A good density calibration provides a ratio scale (a scale with fixed 0 point and equal step intervals), and allows the reading of density values in units of concentration. Calibration creates a table of ROD values paired with the concentration values of the standards. The table should span the entire range of densities found in the specimen (see the left side, Figure 1).

Figure 1: An AIS screen, showing a calibration to 14C standards (Amersham Microscales) exposed on autoradiographic film. The calibrated values of the standards are shown at left, under "Std. Value". The relative optical density values seen by the system are shown under "Value Read". The graph, at right, shows the relation between relative optical density and the calibrated values. A smoothed cubic spline function has been used to interpolate between the standard values.

 

Interpolation or Approximation

We use interpolation or approximation to calculate density values which lie between the steps provided by the calibration reference. MCID and AIS offer a variety of methods for fitting interpolation or approximation functions to the calibration values. A graph shows how well a selected fitting function fits the concentration values of the reference. A numerical estimate of goodness of fit is available from the last column in the calibration table (under Rel. Error in the above example). With any good fit, the error proportions will be low.

Calculating the Density Value

In reading from a photometer, the entire sensor area is integrated to yield a single voltage. This voltage is compared with the calibration table to yield a single concentration value. This is termed the integrated optical density (IOD) of the specimen. In an imaging system, this is equivalent to taking the mean gray level values of all the pixels in a sample window, and then converting this single mean gray level value to a concentration.

Gray level IOD: Calculate mean gray level value, then convert to concentration.

 

In a sample window taken with an imaging system, we have a great deal more information than is available from a photometer window. Instead of just a single voltage, we have discrete density values for each of the pixels within the window. Therefore, we can calculate discrete concentration values by comparing each pixel with the calibration table. Only after all of the pixels have been converted to concentrations do we calculate the mean of the sample window.

Concentration IOD: Convert each pixel to a concentration value, then calculate the mean.

 

 

The concentration IOD is usually preferable, for the following reasons.

1. Use all available information

In any group of pixels, some may fall within the non-linear portion of the calibration. For example, we have a calibration table as follows:

 

Gray levels Concentration (nCi/g)

10 100

15 50

20 45

35 10

 

Let us create a sample window with four pixels, one each of 10, 15, 20 and 35 gray levels. The mean of this window is 10 + 15 + 20 + 35 / 4 = 20 gray levels. We look up 20 gray levels in our calibration table and obtain a concentration for the window of 45 nCi/g. Now compare what happens when we look up each pixel in the calibration table before taking the mean. The result is 100 + 50 + 45 + 10 / 4 = 51.25 nCi/g. The difference results from nonlinearities in the relation between gray levels and concentration.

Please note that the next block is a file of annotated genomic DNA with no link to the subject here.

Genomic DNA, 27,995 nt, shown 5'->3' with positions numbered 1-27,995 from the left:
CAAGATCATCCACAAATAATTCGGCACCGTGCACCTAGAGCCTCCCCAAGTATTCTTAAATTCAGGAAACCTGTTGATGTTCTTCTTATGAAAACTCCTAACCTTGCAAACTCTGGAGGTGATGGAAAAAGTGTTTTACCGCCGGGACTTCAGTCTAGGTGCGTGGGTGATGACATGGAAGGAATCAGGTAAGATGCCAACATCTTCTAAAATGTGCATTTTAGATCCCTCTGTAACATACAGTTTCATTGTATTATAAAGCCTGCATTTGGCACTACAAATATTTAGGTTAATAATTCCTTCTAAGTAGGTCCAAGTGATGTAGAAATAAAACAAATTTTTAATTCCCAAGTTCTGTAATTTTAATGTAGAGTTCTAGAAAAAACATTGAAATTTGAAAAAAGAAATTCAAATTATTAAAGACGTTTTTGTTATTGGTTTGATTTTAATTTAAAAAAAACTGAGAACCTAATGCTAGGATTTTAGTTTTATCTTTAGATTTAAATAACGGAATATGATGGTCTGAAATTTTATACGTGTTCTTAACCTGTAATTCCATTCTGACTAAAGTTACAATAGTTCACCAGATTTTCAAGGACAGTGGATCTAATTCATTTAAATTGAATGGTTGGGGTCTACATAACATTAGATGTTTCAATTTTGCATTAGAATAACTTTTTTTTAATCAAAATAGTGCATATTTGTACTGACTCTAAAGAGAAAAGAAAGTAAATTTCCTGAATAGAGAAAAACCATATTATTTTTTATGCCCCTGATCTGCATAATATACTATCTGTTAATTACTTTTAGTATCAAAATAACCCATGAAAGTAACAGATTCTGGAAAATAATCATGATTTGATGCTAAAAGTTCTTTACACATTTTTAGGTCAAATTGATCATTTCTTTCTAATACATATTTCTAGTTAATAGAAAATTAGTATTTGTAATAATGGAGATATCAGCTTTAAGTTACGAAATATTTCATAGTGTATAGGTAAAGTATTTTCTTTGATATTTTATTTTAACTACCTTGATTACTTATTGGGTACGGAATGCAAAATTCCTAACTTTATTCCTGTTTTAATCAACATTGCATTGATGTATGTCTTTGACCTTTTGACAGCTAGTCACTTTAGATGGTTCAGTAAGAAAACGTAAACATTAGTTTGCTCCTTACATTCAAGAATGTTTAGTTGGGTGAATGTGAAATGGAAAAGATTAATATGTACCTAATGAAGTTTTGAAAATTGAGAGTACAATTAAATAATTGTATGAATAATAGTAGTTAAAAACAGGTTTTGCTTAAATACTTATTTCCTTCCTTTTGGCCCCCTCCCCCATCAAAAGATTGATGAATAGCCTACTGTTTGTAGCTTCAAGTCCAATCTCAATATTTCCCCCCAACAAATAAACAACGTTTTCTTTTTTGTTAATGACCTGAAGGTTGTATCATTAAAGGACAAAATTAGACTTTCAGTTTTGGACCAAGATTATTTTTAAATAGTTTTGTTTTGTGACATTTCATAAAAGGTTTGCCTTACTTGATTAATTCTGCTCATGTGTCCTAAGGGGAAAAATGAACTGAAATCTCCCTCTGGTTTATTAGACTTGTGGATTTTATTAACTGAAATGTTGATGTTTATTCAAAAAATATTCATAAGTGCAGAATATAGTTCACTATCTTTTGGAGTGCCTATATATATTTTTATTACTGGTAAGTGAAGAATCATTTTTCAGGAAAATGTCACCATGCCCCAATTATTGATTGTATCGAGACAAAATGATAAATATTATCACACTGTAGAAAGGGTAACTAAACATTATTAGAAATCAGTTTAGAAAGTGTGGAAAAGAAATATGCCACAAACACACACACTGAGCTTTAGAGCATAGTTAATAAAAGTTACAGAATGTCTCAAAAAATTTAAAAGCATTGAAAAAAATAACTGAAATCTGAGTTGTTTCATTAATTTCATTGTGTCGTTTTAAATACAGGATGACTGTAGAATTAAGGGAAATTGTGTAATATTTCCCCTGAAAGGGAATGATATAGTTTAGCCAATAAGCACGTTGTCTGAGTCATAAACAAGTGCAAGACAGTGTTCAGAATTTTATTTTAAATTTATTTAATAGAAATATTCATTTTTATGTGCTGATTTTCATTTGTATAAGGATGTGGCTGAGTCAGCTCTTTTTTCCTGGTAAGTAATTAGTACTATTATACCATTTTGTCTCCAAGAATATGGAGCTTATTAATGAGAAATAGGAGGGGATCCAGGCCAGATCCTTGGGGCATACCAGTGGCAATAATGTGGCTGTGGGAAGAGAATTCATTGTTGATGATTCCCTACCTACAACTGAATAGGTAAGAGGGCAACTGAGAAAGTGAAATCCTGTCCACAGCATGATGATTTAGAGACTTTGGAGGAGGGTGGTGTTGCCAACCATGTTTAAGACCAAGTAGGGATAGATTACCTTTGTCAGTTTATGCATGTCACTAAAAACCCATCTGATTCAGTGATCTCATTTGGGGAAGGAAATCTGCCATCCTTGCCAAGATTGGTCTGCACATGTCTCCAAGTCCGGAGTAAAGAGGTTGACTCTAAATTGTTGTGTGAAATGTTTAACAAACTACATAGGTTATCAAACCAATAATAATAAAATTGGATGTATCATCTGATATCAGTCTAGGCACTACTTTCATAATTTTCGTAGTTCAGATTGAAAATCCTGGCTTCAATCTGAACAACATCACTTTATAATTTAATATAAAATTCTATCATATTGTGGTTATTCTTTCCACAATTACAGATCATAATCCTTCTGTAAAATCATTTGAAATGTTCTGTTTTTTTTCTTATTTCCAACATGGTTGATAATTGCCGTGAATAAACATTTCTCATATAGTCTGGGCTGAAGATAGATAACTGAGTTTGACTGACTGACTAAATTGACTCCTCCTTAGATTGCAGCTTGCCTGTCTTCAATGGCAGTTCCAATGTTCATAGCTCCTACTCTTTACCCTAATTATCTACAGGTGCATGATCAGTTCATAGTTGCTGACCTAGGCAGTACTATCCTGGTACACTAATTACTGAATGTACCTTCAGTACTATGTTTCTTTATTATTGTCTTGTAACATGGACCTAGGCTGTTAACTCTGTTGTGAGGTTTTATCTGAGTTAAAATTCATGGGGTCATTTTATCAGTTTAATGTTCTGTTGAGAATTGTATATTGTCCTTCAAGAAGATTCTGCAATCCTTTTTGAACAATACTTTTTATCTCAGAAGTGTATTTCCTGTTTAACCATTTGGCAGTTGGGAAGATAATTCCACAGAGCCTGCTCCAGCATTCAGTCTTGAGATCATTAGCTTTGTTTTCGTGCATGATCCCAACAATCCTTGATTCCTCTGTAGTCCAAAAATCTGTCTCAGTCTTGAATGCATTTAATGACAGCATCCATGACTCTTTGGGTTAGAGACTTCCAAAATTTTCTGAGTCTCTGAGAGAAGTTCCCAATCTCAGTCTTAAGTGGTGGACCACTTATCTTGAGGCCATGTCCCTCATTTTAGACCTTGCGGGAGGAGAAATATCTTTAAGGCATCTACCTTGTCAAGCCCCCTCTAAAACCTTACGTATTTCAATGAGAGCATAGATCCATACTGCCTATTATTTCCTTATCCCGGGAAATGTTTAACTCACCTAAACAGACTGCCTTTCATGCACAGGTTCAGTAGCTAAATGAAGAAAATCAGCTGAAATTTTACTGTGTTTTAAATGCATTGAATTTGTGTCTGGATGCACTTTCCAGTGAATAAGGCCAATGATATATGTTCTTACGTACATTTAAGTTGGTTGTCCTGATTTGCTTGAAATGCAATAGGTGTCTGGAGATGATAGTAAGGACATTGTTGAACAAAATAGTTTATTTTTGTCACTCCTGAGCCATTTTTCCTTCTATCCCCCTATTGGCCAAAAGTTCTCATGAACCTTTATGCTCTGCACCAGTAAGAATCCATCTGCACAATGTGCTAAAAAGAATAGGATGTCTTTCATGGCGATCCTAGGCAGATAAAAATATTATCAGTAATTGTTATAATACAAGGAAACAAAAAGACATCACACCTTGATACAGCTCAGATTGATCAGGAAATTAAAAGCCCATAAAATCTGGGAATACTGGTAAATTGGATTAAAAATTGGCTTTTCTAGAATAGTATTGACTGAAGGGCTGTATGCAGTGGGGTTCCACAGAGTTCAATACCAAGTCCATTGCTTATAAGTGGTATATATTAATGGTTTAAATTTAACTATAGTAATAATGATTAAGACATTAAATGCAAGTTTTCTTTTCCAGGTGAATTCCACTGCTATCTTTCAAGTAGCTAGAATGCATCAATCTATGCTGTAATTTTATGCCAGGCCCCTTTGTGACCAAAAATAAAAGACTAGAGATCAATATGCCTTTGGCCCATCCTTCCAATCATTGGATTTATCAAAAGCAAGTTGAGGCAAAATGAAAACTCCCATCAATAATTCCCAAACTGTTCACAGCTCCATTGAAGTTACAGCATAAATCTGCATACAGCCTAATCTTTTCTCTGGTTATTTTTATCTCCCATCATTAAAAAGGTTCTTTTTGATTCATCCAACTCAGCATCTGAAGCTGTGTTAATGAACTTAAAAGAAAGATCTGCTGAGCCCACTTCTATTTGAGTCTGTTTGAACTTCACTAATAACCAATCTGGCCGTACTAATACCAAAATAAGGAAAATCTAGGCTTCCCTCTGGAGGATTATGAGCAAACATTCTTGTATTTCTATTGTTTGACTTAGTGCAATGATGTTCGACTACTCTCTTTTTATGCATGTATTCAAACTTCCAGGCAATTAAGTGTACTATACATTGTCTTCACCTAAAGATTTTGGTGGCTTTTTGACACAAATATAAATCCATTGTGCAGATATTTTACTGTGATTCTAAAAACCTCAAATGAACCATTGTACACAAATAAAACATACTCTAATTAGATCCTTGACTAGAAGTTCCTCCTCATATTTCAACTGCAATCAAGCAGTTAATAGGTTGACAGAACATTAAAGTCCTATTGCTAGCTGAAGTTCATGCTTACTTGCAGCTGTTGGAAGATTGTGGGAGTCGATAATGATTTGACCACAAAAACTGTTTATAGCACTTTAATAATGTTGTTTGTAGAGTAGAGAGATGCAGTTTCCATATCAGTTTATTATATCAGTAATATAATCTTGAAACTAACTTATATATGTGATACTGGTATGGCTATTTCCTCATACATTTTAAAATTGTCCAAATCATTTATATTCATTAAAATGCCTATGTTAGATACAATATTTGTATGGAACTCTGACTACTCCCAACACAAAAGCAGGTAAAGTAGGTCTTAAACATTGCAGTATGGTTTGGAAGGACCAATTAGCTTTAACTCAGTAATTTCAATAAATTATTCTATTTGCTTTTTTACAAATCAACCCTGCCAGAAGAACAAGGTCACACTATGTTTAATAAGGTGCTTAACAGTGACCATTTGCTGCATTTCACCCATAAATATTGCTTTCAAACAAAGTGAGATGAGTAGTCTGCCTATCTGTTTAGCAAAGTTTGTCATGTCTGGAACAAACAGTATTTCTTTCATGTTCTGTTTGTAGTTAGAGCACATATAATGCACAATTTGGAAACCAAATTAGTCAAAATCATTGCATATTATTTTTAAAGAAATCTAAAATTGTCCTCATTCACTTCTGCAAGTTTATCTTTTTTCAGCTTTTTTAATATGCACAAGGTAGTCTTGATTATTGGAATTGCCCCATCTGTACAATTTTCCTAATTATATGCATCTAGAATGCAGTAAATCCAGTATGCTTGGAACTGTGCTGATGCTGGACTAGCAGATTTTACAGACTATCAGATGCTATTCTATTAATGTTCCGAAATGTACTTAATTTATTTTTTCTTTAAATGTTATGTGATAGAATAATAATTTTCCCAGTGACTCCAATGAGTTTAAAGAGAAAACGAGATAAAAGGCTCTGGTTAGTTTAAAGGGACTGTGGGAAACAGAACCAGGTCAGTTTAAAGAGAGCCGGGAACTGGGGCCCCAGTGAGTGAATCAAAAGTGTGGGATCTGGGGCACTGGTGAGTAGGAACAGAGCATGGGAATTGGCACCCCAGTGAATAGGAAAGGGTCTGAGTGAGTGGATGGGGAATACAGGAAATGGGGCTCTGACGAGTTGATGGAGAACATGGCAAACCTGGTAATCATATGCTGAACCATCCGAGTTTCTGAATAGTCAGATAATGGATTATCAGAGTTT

A simple mean of gray levels ignores what we know about calibration linearity. Therefore, the concentrations calculated from a mean of gray levels and from discrete pixel concentrations will differ by increasing amounts as the proportion of nonlinear pixels in the sample window increases.

2. Requirement for operations using single pixel quantities

Imaging systems offer many ways to manipulate discrete pixel data. For example, we could work with only those pixels representing a given range of concentrations, or we could check for multiple receptor populations by examining a histogram showing the distribution of concentration values within a sample window. It is important that the data obtained from such discrete pixel operations be equivalent to the data obtained from the integration of pixels. This is only possible if the IOD(c) is used.

3. Multi-image operations using single pixel quantities

Many multi-image procedures require that pixel-by-pixel calculations be performed using concentrations. Examples are creation of a specific binding image by subtracting non-specific from total binding, or combining pixels across a series of concentration images to yield images of Kd or Bmax (e.g. Toga, Santori and Samaie, 1986). These are termed derived images, as they are calculated from other images. Imagine that we are sampling data from a derived image. The values obtained should be exactly the same as if we were to sample the data from the original images, and then pass those data through the calculations used in creating the derived image. This equivalence is only possible if the IOD(c) is used.

The IOD(c) cannot be used when there is extreme nonlinearity in the calibration. In measuring cerebral blood flow, for example, gray level values are linearly related to flow values up to a point. They then become very nonlinear, so that a small change in gray level can represent a very large change in flow rate. Under these conditions, it would be possible for single pixels to have fairly wild flow rates, and to exert an unreasonable inlfuence on the flow rate values obtained from a sample window. Therefore, MCID/AIS calculate a mean gray level for the entire sample window, before doing a flow rate calculation.

 

Limitations in Densitometric Imaging

Limiting factors for densitometric accuracy originate within the imaging system, and within the specimen. The following discussion summarizes some of the major limitations.

System-generated random noise